Michele's Blog

The Spousal Caregiver

By Michele Scott

Couples depend on one another, share home and family responsibilities, make major decisions together and plan a long prosperous life. Relationships, particularly marriages require the upmost form of give and take. When one becomes physically dependent on the other due to a serious or critical long-term illness the relationship can take an unexpected and often unwanted turn. Today in the United States the average caregiver is 63 years old. Many of them are caring for someone who is between 65 and 70 years of age. The psychological challenges of caring for someone equal to you financially, socially, in schooling and career can sink the patient / caregiver relationship into despair. Often “for better or worse, in sickness and in health” becomes an unexpected reality.

Women caring for spouses who supported the family financially - paying the bills, buying groceries and taking on home repairs can find themselves thrown into a state of irrepressible anxiety and uncontrollable stress. Feelings of guilt and remorse are often entrenched with growing resentment of the tasks and hostility toward the patient. Their loved one – in many cases their best friend – is no longer breadwinner, emotional supporter, or intimate partner and it is frustrating. Hearing they are not alone, reading blogs on the internet and talking to friends and family often offers little support.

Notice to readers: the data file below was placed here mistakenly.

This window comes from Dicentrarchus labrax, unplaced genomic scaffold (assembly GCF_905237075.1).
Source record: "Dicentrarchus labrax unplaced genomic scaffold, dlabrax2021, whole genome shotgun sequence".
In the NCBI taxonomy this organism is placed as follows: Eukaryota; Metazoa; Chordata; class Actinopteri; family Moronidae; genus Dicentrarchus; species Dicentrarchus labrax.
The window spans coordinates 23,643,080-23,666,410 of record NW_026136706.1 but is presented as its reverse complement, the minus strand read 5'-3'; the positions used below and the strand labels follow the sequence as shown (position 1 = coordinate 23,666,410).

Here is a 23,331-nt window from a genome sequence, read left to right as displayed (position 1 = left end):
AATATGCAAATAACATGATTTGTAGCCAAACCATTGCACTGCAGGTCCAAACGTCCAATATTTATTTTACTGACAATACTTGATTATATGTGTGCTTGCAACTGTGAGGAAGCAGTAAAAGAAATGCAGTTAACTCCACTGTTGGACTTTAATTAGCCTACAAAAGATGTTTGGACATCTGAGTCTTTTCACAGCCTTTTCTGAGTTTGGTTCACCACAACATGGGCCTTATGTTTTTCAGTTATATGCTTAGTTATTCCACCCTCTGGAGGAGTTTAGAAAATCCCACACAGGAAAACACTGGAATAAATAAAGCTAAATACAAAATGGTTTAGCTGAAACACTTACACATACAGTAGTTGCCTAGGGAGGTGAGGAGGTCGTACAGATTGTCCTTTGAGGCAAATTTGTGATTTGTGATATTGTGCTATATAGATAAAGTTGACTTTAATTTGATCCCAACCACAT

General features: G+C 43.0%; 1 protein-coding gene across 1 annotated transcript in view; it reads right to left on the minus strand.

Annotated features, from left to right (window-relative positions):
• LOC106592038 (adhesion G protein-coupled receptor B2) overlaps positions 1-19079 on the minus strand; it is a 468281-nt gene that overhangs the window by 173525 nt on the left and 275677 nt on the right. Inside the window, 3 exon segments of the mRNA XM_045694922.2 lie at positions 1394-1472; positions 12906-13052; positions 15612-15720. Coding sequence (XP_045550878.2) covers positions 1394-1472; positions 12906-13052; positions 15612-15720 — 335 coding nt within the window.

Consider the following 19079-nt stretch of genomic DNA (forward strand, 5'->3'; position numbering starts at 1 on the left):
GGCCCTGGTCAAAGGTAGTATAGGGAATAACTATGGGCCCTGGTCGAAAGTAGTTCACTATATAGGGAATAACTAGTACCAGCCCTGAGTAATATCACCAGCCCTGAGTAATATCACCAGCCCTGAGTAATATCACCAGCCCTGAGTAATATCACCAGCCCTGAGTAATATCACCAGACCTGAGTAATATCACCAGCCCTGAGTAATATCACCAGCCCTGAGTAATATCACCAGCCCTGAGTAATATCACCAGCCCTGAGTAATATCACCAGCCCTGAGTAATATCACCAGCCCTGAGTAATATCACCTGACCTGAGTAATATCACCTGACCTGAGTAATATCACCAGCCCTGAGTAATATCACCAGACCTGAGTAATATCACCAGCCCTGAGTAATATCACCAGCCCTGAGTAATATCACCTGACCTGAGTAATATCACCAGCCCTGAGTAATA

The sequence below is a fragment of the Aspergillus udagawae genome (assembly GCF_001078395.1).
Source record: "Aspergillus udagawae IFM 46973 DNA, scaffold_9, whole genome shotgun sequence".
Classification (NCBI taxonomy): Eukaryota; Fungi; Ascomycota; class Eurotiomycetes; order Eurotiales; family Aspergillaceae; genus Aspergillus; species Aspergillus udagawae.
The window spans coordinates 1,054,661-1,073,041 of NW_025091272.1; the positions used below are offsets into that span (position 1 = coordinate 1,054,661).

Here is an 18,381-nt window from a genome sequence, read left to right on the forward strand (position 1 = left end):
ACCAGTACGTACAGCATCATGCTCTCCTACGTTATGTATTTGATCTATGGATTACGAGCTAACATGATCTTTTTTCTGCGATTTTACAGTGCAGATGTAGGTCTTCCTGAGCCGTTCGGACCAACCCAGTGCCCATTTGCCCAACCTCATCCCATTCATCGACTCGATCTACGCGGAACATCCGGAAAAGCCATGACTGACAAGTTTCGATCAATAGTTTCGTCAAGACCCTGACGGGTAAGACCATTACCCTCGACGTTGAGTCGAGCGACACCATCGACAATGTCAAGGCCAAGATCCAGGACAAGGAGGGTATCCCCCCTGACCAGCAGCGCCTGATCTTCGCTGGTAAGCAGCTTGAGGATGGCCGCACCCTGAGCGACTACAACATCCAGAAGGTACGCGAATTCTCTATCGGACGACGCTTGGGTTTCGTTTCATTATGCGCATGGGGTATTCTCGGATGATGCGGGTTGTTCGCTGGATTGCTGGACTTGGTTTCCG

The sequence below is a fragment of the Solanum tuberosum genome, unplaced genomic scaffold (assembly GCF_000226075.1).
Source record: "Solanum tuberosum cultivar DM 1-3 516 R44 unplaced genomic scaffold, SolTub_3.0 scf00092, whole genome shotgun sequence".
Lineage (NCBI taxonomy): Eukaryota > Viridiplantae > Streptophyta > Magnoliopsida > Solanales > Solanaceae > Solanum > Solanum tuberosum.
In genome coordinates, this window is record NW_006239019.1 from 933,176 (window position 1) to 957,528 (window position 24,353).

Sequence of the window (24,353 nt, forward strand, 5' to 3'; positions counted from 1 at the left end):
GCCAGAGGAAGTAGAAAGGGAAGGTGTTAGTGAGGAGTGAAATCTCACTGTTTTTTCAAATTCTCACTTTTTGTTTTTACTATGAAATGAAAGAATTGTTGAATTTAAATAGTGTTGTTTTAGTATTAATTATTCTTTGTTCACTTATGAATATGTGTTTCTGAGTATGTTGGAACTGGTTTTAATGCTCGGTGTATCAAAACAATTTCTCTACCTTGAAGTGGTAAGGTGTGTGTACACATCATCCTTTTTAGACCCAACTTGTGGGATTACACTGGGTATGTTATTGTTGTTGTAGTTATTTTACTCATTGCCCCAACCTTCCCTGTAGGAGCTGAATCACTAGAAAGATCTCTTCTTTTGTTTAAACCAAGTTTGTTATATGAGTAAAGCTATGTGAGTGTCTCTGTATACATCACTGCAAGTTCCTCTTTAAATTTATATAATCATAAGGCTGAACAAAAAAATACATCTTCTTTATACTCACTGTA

“The physical and emotional demands of spousal caregiving are astronomical, but there are ways to cope; it’s a learning experience which can lead to the caregiver’s mastering new skills, discovering the more meaningful aspects of life and marriage, and a greater self-knowledge as the caregiver finds ways to extricate and express his/her own passions and talents.” Global Genes, The Spousal Caregiver: How Illness Challenges a Marriage.

Self-preservation mentally and physically is key to effective caregiving. 63% of caregivers report poor eating habits, 58% report feeling overwhelmed and angry and 70% isolate themselves – averting family, neighbors and friends; sadly 40% of caregivers develop a chronic illness themselves. Caregiving is a job thus training and preparation is needed. Home Helpers Home Care can provide education, guidance and support as the new caregiver learns the services, tasks and responsibilities confronting them on a daily basis, and ongoing mental and physical challenges.

Caregivers today have a number of organizations they can turn to for support.  Psychiatrists, counselors and therapists offer sessions specific to caregiving. Technology has made major contributions to caregiving although less than 10% are currently using it.  AARP reports; “Technologies for scheduling, organizing and medication refill and delivery are used most, and those used least are technologies for finding and procuring assisted living or in-home aids, or for viewing and sharing motivational content about caregiving.” We believe these number will increase as the more technically inclined generation X and millennials becomes caregivers.

The rewards of caregiving are just as numerous as the challenges. Healthy, well-informed, well-trained caregivers who maintain relationships, take breaks and seek help when needed reap the rewards and shoulder the challenges. Home Helpers Home Care offers 24/7 in-home care. Call us.